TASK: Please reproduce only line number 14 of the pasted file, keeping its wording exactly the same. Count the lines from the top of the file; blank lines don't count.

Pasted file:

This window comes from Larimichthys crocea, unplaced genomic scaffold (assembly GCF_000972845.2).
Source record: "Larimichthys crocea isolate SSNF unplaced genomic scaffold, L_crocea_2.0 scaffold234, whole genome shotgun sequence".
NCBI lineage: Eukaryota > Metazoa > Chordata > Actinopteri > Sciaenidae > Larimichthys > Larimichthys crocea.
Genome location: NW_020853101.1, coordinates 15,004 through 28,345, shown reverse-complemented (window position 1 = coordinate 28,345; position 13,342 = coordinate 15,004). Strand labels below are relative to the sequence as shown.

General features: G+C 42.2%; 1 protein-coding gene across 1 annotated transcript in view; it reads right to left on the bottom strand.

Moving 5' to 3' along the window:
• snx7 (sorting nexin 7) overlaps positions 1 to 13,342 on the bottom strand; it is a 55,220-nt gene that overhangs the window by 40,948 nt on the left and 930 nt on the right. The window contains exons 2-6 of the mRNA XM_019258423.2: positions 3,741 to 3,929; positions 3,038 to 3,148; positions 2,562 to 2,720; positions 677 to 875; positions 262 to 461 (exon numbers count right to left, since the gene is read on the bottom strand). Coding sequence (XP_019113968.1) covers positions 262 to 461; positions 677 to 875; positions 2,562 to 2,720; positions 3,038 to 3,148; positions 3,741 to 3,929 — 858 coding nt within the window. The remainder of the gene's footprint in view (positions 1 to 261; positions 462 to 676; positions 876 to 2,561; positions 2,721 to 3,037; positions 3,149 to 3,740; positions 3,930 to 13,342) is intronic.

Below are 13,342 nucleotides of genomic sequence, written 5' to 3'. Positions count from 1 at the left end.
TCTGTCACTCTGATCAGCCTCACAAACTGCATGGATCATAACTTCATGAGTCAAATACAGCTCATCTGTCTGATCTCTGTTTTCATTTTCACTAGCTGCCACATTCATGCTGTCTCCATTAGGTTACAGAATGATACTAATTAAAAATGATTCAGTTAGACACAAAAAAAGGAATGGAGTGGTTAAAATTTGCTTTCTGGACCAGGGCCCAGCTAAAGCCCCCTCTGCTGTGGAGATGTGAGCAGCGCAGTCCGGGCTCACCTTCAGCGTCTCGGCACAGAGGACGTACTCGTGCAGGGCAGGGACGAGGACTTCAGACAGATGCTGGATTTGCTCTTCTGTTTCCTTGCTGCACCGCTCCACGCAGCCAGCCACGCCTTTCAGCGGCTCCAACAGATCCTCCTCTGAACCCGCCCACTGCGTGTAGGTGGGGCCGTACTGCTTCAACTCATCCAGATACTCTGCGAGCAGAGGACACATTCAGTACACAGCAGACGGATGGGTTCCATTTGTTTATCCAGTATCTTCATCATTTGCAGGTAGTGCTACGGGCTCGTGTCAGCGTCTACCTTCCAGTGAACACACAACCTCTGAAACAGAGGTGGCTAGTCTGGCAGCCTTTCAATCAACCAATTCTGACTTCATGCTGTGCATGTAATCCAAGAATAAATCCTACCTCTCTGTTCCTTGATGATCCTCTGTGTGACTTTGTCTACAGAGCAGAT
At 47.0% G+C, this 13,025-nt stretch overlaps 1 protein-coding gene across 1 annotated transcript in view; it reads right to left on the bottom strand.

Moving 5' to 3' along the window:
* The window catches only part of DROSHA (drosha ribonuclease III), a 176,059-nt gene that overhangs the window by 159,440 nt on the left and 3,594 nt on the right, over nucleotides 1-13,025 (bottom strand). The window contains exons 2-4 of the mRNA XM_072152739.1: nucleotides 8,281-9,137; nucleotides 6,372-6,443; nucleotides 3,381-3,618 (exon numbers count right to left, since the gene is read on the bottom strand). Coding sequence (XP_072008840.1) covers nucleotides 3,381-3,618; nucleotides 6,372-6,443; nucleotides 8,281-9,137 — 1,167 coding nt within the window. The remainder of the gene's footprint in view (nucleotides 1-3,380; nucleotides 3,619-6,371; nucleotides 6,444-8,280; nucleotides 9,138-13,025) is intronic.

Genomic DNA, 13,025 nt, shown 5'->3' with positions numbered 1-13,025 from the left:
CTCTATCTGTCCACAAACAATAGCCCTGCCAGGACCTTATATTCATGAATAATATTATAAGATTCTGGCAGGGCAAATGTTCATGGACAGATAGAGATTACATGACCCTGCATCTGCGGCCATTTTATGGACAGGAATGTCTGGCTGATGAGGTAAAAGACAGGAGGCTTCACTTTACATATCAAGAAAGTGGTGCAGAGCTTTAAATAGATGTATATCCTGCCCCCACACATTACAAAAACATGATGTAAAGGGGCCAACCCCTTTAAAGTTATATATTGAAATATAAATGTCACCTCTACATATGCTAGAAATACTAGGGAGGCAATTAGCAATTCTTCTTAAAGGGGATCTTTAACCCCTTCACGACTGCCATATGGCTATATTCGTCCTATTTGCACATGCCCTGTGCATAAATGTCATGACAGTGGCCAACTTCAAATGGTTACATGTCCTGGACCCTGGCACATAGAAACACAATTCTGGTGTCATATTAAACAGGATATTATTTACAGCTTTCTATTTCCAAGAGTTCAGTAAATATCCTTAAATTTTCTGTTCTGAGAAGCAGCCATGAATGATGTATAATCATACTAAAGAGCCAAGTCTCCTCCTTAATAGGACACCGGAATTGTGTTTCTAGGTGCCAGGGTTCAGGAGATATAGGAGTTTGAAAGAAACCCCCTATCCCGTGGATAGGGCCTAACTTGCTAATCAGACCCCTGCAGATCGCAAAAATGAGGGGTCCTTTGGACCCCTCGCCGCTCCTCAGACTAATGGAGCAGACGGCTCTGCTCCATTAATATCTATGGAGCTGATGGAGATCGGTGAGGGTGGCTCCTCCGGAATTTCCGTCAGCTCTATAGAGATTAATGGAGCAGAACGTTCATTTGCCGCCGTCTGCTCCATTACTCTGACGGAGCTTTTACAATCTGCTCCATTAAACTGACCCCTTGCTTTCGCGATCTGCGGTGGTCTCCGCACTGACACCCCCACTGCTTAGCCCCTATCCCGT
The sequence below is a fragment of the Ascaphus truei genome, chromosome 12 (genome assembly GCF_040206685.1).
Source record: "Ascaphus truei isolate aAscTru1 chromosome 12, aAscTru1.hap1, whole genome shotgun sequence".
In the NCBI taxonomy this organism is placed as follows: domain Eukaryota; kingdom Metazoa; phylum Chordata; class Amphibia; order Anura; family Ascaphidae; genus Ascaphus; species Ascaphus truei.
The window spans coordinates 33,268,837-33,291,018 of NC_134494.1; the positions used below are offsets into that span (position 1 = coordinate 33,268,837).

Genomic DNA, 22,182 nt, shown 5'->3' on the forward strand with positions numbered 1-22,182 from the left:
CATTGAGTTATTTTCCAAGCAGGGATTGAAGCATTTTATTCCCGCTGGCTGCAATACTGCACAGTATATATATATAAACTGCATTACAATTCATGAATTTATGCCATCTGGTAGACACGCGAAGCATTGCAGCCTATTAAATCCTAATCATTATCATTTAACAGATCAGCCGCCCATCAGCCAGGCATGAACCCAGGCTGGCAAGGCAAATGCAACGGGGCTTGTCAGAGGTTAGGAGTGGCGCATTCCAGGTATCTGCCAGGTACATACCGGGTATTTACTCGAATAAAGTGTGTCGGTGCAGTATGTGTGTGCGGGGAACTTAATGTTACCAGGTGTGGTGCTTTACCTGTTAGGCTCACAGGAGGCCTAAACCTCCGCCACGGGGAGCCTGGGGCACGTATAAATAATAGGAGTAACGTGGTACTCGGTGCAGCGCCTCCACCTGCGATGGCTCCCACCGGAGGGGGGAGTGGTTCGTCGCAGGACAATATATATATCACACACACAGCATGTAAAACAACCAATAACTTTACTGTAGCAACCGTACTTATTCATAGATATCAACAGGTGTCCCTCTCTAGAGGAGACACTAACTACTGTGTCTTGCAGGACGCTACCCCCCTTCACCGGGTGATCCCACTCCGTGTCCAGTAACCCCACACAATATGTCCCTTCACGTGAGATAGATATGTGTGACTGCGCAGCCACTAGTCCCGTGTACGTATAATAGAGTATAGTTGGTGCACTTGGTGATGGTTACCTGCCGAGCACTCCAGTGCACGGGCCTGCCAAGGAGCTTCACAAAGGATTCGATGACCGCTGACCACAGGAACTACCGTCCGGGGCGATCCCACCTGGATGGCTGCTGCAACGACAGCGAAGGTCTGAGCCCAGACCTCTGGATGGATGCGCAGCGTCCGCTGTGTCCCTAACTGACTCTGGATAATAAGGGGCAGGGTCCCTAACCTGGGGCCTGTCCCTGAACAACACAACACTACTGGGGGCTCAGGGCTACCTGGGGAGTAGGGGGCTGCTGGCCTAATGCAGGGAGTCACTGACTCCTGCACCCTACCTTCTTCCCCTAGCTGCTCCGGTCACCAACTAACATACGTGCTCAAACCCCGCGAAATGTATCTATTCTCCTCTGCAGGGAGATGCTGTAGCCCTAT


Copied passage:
CTCTATCTGTCCACAAACAATAGCCCTGCCAGGACCTTATATTCATGAATAATATTATAAGATTCTGGCAGGGCAAATGTTCATGGACAGATAGAGATTACATGACCCTGCATCTGCGGCCATTTTATGGACAGGAATGTCTGGCTGATGAGGTAAAAGACAGGAGGCTTCACTTTACATATCAAGAAAGTGGTGCAGAGCTTTAAATAGATGTATATCCTGCCCCCACACATTACAAAAACATGATGTAAAGGGGCCAACCCCTTTAAAGTTATATATTGAAATATAAATGTCACCTCTACATATGCTAGAAATACTAGGGAGGCAATTAGCAATTCTTCTTAAAGGGGATCTTTAACCCCTTCACGACTGCCATATGGCTATATTCGTCCTATTTGCACATGCCCTGTGCATAAATGTCATGACAGTGGCCAACTTCAAATGGTTACATGTCCTGGACCCTGGCACATAGAAACACAATTCTGGTGTCATATTAAACAGGATATTATTTACAGCTTTCTATTTCCAAGAGTTCAGTAAATATCCTTAAATTTTCTGTTCTGAGAAGCAGCCATGAATGATGTATAATCATACTAAAGAGCCAAGTCTCCTCCTTAATAGGACACCGGAATTGTGTTTCTAGGTGCCAGGGTTCAGGAGATATAGGAGTTTGAAAGAAACCCCCTATCCCGTGGATAGGGCCTAACTTGCTAATCAGACCCCTGCAGATCGCAAAAATGAGGGGTCCTTTGGACCCCTCGCCGCTCCTCAGACTAATGGAGCAGACGGCTCTGCTCCATTAATATCTATGGAGCTGATGGAGATCGGTGAGGGTGGCTCCTCCGGAATTTCCGTCAGCTCTATAGAGATTAATGGAGCAGAACGTTCATTTGCCGCCGTCTGCTCCATTACTCTGACGGAGCTTTTACAATCTGCTCCATTAAACTGACCCCTTGCTTTCGCGATCTGCGGTGGTCTCCGCACTGACACCCCCACTGCTTAGCCCCTATCCCGT